When my grandfather snuck books — which his coworker typed up during the night time — into his small communal apartment in the Pecherskyi neighborhood of Kyiv, my mother would hide them in one of the cabinets.
In secrecy, my mother lost herself in the words of Boris Pasternak’s “Doctor Zhivago,” and Aleksandr Solzhenitsyn’s “One Day in the Life of Ivan Denisovich” — stories the Communist Party banned in the Soviet Union.
For simply typing up these stories, my grandfather’s coworker would go to jail.
For simply distributing the book, her husband would go to jail.
For simply reading the book, my mother and her father would go to jail.
These books were part of a dissident practice during the Soviet Union known as samizdat — “to self publish.”
Everyone back then knew the risks of being caught in possession of state-censored material, but these books and pamphlets contained one of the most valuable commodities in the Soviet Union — one that could not simply be bartered for in the black market for a worn-down pair of winter boots or an extra loaf of bread: The truth.
It’s only fitting that decades later, I would find myself standing outside the office of the University of Wisconsin’s truly independent student newspaper.
When I first walked up the stairs to The Badger Herald office, I told myself I wasn’t going to have a huge involvement with the paper.
I am a biology student, so I’ll just be a copy editor for The Herald for this first semester and maybe then start writing an opinion piece here and there … I could probably move up to an associate next semester and maybe later become copy chief …
But then, during spring 2016 semester, I found myself in the middle of a protest about #TheRealUW. And then I realized I had a reporter’s notebook in one hand that was collecting quotes for one of my editors, and my phone in the other that was live tweeting students’ stories around campus. I began to learn more and more about the truth of the experiences of marginalized students at UW, and I realized at that moment that the plan I had walking up the steps was just not going to happen.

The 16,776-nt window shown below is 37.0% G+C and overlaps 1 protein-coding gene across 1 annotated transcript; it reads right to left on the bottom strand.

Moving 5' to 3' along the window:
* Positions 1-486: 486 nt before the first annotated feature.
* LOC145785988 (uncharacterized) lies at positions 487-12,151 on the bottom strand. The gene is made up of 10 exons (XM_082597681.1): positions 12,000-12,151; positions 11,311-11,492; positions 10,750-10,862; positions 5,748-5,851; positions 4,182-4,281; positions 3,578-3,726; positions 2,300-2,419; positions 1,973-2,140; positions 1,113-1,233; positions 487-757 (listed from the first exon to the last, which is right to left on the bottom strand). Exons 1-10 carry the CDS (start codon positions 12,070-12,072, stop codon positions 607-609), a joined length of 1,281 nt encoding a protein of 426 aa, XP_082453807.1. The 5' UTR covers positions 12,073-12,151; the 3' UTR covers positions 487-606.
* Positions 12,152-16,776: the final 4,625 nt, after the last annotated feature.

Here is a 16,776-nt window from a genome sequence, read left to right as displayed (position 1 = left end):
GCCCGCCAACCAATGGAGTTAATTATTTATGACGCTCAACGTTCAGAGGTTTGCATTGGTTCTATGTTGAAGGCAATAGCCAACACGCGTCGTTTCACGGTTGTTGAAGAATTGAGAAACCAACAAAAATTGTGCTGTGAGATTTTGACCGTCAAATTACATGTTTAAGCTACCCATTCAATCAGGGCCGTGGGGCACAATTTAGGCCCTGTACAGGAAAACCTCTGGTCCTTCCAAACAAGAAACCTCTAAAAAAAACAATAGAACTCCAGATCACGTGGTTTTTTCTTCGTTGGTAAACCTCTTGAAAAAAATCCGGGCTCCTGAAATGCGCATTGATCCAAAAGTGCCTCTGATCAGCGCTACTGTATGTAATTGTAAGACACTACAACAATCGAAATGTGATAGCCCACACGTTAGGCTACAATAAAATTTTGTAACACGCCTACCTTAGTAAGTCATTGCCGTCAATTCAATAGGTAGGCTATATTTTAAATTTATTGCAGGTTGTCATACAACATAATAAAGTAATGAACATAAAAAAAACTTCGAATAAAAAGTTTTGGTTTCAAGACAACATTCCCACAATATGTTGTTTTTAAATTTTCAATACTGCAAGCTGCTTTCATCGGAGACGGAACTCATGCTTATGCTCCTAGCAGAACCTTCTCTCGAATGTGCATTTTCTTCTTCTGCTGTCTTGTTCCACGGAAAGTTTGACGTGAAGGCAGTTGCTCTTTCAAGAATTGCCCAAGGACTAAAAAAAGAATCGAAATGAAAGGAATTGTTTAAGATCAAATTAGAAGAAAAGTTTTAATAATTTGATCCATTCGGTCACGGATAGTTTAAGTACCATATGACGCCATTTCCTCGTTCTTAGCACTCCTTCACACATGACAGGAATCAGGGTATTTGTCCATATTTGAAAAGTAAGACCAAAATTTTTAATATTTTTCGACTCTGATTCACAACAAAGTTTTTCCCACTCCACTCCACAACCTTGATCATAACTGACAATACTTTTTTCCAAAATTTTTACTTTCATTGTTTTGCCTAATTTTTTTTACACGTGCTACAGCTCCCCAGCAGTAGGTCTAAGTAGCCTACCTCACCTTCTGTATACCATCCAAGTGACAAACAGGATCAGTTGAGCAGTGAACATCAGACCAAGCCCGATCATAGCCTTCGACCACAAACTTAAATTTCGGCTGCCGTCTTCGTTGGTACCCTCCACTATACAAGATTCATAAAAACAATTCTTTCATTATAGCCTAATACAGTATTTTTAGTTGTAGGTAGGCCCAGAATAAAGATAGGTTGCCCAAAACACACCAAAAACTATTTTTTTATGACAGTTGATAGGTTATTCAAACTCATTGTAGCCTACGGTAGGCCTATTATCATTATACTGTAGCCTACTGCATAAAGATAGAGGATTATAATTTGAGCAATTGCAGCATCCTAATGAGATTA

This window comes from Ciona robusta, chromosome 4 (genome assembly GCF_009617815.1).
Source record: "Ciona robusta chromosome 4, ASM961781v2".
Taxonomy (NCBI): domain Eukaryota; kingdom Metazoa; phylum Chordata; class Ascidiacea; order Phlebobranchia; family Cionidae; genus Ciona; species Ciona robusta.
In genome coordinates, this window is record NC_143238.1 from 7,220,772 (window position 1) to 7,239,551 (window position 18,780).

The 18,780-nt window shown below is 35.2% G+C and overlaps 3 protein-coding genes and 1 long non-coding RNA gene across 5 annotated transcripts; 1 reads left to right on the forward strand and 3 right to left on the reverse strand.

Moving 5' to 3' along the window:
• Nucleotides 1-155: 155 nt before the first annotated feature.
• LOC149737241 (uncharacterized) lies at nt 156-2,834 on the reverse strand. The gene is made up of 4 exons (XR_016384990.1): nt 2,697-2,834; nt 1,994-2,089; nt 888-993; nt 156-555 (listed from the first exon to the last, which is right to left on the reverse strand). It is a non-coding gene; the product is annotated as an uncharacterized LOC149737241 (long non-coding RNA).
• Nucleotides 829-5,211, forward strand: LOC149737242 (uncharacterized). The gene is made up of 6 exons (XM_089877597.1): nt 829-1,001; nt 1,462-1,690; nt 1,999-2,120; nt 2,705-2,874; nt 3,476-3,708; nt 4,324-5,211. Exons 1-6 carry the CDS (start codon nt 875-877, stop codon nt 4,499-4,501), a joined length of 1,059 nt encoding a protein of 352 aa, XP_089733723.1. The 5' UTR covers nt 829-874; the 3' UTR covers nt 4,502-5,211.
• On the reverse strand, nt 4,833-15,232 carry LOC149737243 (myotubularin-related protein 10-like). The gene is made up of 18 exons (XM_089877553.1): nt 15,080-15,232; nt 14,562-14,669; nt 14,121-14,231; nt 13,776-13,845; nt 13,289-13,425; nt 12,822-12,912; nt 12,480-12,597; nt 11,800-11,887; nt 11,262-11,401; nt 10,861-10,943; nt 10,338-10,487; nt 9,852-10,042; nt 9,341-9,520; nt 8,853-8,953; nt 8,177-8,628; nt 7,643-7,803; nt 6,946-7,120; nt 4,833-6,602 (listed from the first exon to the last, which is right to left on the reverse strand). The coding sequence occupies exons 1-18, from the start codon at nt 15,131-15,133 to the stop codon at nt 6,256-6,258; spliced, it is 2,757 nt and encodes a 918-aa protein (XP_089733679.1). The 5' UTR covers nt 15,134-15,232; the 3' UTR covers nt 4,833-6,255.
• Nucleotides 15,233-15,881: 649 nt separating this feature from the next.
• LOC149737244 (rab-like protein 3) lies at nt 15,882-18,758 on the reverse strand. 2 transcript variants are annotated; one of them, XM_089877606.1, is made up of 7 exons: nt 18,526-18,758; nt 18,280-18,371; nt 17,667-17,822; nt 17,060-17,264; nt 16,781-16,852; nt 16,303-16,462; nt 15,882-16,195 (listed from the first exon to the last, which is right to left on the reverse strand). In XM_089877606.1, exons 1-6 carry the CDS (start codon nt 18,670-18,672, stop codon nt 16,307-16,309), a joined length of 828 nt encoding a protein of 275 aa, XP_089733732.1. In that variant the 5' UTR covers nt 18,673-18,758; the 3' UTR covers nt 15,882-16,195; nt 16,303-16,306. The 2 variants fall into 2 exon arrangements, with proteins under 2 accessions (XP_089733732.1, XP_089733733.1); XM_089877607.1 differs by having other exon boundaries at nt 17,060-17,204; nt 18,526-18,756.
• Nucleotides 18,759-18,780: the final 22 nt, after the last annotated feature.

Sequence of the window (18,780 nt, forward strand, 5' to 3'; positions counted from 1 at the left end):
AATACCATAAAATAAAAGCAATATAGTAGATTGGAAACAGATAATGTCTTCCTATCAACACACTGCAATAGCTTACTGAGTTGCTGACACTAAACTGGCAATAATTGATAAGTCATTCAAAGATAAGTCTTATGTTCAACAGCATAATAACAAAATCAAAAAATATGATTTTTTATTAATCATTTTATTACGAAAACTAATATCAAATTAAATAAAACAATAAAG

My mother could have never gone to a newspaper at my age and told them about the persecution she faced as a Jew in her own country. I have that ability with the press of a “publish” button — and I never really thought about how lucky I am to have that.
Looking back, I never fully realized how lucky I am to be able to be part of an organization that works day and night to make sure students’ voices are heard, that our university officials are able to be held accountable and that we create productive dialogue surrounding contentious issues on campus.
That’s not to say that I haven’t made mistakes at this organization. I’ve made many of them. And again, I was lucky to have an incredible team of some of the most talented, brilliant people on campus helping me realize them, and grow from them. These same people have, throughout the years, challenged me to help me realize when I’m truly ready to stand by my decisions, and when I can accept to step back.
I have learned and unlearned and have grown and fell down countless times throughout my time at The Herald. Each and every time, I have felt grateful — for the opportunity to be part of this organization, and to be surrounded by the incredible people that make it up.
This year of uplifting student voices, creating new partnerships with the community and watching The Herald realize all our dreams would not have been possible without the unweathered determination and grit by this year’s management team.
Yusra, you are moye serdtse, mere dil. I will be forever thankful for the undeserved honor of working alongside you this entire year.
Teymour, thank you for never letting me go back to the copy couch.
I look back at my time at The Herald and get lost in thinking about the amazing people I have met at this organization. Matt, Peyton and Lucas are three of them — and as they take over this ship next year, I can’t wait to see what they accomplish.
Yusra, Teymour and I are about to put this last issue to bed. To them, the staff that helped create it and the campus community that helped filled it with your truths — thank you.